Was wondering why you would want an iPhone if you’re not interested in the ecosystem? Doesn’t that defeat the purpose of having an iPhone?
The Apple 'ecosystem' is largely an imaginary bubble for a lot of people. On a whim, I switched platforms a few years ago. I spent less than $20 to rebuy apps I had and most of the data was stored 'app side'. It's not like the old days where you were locked into a large amount of iTunes purchases that you 'lost' when you switched. Music was portable years ago and most people stream content now anyways.
Many people think if they switch platforms they will 'lose' a lot more than they do.
• To make phone callsWas wondering why you would want an iPhone if you’re not interested in the ecosystem? Doesn’t that defeat the purpose of having an iPhone?
• To make phone calls
• To send emails when away from a computer
• To text someone
• To do light web browsing if out somewhere away from a computer
Why would I choose an iPhone for that when I could pick up any old crap phone and get the same result? Because I *generally* like the look and finished feeling of iOS. I jailbreak to fix what I don't like.
But I was never able to be a part of the Apple ecosystem to begin with. Apple killed support for PowerPC Macs, which I use, a long time ago.
People hate on Google, so far two in this thread, but Google has allowed me to stay relevant by *mostly* supporting the devices I use.
No the ecosystem is a bonus to already having an iPhoneWas wondering why you would want an iPhone if you’re not interested in the ecosystem? Doesn’t that defeat the purpose of having an iPhone?
If you don't mind or actually prefer Google's tracking then look into a nice Android phone. You can't go wrong with SamsungI’m mostly in the Google ecosystem except for iCloud photos and iCloud contacts. Other than that I prefer the Google platform. People hate Google because of the non privacy but IMO I think that’s what makes Google better in a lot of instances. I don’t mind Google knowing my search habits and I like it when Google suggests this or that based on my habits.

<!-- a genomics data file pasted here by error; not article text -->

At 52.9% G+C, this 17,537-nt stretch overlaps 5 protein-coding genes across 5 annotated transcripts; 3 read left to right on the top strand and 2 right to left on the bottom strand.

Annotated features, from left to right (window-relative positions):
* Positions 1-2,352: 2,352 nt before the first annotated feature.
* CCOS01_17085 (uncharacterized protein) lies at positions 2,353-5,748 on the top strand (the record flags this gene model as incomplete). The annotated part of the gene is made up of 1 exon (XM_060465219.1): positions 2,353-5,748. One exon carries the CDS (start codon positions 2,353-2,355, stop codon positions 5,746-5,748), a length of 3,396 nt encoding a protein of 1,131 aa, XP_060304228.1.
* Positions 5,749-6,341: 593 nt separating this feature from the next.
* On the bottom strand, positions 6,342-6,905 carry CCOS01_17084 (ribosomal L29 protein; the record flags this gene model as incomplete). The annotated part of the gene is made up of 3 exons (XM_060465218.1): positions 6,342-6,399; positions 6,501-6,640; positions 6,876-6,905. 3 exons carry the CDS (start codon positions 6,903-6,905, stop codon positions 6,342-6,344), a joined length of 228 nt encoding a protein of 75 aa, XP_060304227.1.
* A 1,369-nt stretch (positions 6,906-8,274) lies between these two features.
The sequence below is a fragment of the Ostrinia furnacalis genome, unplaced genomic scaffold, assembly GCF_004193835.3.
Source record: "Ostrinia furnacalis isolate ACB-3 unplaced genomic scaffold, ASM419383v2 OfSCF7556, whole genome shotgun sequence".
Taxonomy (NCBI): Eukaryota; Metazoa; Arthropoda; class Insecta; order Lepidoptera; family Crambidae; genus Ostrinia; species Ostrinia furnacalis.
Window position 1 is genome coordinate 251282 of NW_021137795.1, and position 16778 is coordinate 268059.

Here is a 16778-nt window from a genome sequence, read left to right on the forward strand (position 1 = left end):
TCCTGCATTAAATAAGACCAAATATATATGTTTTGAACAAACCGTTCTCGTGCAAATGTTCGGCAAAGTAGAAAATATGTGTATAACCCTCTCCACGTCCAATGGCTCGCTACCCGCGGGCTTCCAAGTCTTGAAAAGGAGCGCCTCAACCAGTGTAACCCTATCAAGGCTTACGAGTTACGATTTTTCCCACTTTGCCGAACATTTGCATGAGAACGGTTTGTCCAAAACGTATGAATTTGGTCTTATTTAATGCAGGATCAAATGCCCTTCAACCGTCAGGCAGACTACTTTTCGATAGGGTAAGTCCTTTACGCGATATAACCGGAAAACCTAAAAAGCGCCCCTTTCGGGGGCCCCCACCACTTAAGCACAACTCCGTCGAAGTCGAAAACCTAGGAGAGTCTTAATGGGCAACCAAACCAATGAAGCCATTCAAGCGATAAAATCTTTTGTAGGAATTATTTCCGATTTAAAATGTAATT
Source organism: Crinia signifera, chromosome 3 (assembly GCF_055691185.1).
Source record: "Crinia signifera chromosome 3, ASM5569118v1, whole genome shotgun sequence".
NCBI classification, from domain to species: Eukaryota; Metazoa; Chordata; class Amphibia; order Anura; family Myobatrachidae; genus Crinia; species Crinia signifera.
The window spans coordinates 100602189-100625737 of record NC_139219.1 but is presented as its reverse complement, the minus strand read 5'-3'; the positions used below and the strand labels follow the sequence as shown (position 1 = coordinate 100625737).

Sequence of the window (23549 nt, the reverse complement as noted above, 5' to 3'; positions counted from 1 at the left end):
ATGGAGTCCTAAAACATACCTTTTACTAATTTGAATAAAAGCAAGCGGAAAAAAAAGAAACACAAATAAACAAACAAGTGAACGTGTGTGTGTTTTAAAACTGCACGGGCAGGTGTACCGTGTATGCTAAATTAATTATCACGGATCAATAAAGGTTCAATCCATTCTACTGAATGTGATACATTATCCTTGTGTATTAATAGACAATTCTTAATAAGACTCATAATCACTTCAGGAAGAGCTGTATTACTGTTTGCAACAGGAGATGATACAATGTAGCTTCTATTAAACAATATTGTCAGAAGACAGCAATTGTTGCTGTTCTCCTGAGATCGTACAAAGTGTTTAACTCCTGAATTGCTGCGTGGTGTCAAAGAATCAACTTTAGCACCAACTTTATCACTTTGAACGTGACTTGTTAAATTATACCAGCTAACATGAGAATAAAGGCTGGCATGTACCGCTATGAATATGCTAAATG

I'm curious. One of the most stated reasons for current jailbreaking is to install a system-wide adblocker to remove in-app ads.Best hardware, best after sales support, best App Store (apps aren’t full of adverts or spyware), best resale value, longest support of software updates etc.
Sure, the ecosystem is an advantage of iPhone. But it is still a smartphone by itself, so we can look at its points as a smartphone. (Disclaimer, I use both iOS and Android).Was wondering why you would want an iPhone if you’re not interested in the ecosystem? Doesn’t that defeat the purpose of having an iPhone?
Sure, the ecosystem is an advantage of iPhone. But it is still a smartphone by itself, so we can look at its points as a smartphone. (Disclaimer, I use both iOS and Android).
- Mail. I still find iOS default mail app to be superior than many other iterations of mail app. And it is compatible with enterprise features like Office 365 business and GSuite. I only use one default mail app in iOS, while on Android, I have several email apps (Gmail, outlook, etc) as they all lacks certain things or others.
- GPS and compass. With my various use of Android phones, I personally find the GPS on iPhones to be more accurate, and hardly ever need any calibration. On Android, even my flagship Huawei P30 GPS and compass are not as reliable as my iPhone.
- Encryption and security. iPhones are more secure by design. Looking from enterprise perspective, administering iPhones is a lot easier than Android. Worse, some Android skins don't even support encryption and thus not compatible with things like GSuite.
- Easy backup and restore. I can backup my iPhone, change to a new iPhone, restore, and it's like I never left the phone. On Android, it's very confusing and inconsistent amongst all brands. Even Google doesn't backup everything. It's definitely a lot more hassle. Samsung, Huawei, all are trying to do their version, but then there's the trust issue. Do you trust them with the whole content of your phone?